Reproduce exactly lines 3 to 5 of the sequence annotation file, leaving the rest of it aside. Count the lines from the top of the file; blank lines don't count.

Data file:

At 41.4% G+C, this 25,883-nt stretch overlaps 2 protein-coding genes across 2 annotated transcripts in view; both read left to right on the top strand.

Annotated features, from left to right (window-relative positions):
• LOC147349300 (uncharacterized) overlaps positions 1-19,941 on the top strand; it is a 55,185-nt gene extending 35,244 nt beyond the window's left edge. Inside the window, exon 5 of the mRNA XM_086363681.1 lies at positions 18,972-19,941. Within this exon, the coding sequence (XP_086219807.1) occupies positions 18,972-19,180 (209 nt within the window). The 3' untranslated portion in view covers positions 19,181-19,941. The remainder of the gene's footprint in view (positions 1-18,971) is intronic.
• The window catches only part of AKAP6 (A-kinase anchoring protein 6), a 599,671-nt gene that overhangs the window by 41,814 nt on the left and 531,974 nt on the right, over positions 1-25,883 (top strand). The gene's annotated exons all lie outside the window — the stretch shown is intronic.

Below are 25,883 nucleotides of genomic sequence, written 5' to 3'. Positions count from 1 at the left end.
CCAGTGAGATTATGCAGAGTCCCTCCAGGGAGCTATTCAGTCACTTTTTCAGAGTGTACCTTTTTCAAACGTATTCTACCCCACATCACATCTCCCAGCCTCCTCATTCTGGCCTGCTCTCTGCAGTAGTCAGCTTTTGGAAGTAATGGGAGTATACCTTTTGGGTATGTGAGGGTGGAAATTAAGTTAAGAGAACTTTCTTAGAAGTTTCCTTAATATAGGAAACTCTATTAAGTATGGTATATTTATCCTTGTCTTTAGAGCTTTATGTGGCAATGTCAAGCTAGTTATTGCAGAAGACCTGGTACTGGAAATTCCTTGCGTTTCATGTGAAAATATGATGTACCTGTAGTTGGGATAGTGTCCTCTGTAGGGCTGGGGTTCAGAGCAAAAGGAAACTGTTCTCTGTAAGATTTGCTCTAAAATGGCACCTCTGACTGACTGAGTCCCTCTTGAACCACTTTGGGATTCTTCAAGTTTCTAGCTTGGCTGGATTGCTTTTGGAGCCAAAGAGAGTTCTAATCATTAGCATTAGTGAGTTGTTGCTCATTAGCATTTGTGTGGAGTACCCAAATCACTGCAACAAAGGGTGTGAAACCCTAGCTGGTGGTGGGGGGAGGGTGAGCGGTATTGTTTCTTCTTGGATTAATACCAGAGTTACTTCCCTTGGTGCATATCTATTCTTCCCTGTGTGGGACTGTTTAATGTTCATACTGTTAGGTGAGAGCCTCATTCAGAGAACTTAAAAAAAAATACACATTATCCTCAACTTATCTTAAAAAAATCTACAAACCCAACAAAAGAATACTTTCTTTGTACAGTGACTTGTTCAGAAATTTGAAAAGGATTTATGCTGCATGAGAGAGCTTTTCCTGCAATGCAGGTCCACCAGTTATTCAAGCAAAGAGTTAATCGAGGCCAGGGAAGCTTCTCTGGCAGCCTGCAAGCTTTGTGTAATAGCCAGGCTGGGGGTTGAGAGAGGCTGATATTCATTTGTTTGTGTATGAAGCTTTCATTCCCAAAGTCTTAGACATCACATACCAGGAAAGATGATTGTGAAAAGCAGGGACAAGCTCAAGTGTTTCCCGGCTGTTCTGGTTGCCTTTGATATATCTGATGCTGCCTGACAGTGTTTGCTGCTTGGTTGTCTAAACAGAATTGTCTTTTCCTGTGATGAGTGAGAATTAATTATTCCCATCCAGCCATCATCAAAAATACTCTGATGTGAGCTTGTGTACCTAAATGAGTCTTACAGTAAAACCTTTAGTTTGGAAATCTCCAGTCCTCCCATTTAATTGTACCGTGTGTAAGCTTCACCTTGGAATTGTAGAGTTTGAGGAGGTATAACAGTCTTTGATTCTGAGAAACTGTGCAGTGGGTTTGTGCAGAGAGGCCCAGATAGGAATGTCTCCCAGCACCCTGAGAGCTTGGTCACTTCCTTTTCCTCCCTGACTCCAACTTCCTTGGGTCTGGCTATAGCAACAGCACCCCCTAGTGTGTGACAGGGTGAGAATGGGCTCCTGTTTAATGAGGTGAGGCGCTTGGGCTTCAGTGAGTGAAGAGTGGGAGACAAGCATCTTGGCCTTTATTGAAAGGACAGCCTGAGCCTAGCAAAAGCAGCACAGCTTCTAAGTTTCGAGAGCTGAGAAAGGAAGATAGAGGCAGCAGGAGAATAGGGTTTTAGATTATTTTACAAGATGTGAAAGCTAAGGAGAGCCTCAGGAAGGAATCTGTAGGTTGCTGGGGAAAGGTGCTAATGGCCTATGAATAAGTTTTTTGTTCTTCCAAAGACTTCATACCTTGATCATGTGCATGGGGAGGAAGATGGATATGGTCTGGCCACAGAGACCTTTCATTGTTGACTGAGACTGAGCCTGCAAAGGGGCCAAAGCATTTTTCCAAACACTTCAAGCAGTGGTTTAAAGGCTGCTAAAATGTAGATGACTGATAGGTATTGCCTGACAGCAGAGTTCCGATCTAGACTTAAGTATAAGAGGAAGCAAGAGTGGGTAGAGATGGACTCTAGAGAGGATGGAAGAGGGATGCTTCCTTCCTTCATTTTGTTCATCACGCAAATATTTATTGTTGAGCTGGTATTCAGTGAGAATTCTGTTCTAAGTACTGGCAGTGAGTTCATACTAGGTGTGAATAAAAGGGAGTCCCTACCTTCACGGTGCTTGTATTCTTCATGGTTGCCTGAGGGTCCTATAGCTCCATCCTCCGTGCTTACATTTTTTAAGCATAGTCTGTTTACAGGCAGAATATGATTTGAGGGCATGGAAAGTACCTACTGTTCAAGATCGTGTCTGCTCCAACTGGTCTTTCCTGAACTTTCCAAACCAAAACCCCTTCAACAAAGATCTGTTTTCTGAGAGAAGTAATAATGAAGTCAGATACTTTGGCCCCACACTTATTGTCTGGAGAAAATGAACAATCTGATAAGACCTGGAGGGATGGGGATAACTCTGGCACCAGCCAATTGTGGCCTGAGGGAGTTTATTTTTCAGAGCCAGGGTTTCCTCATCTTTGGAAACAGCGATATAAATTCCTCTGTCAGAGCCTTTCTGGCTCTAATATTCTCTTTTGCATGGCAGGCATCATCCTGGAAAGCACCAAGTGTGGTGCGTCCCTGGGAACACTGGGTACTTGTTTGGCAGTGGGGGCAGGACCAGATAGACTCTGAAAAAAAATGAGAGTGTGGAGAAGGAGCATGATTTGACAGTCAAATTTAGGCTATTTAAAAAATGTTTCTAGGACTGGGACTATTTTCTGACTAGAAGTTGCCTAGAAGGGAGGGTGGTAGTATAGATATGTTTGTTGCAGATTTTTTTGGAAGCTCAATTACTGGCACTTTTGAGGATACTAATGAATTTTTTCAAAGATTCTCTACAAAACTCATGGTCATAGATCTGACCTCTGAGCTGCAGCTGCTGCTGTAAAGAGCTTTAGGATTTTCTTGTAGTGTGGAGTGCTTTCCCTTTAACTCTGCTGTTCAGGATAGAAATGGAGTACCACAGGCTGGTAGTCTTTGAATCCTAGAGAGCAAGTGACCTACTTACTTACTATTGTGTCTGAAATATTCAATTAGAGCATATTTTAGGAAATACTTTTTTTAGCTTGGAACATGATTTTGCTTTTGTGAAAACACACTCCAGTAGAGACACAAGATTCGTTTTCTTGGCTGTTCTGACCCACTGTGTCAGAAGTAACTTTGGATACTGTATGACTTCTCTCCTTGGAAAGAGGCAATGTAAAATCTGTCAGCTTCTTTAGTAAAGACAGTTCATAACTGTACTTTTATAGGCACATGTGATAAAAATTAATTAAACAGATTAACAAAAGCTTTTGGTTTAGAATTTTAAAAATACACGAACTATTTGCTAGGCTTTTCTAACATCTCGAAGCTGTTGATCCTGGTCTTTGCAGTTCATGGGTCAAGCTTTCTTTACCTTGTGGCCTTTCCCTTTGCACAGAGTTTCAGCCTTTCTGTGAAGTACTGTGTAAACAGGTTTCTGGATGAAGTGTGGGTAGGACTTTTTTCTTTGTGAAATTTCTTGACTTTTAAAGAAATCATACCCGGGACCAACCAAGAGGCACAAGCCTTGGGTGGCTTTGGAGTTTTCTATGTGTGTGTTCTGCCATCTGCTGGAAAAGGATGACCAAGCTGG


• LOC147349300 (uncharacterized) overlaps positions 1-19,941 on the top strand; it is a 55,185-nt gene extending 35,244 nt beyond the window's left edge. Inside the window, exon 5 of the mRNA XM_086363681.1 lies at positions 18,972-19,941. Within this exon, the coding sequence (XP_086219807.1) occupies positions 18,972-19,180 (209 nt within the window). The 3' untranslated portion in view covers positions 19,181-19,941. The remainder of the gene's footprint in view (positions 1-18,971) is intronic.
• The window catches only part of AKAP6 (A-kinase anchoring protein 6), a 599,671-nt gene that overhangs the window by 41,814 nt on the left and 531,974 nt on the right, over positions 1-25,883 (top strand). The gene's annotated exons all lie outside the window — the stretch shown is intronic.

Below are 25,883 nucleotides of genomic sequence, written 5' to 3'. Positions count from 1 at the left end.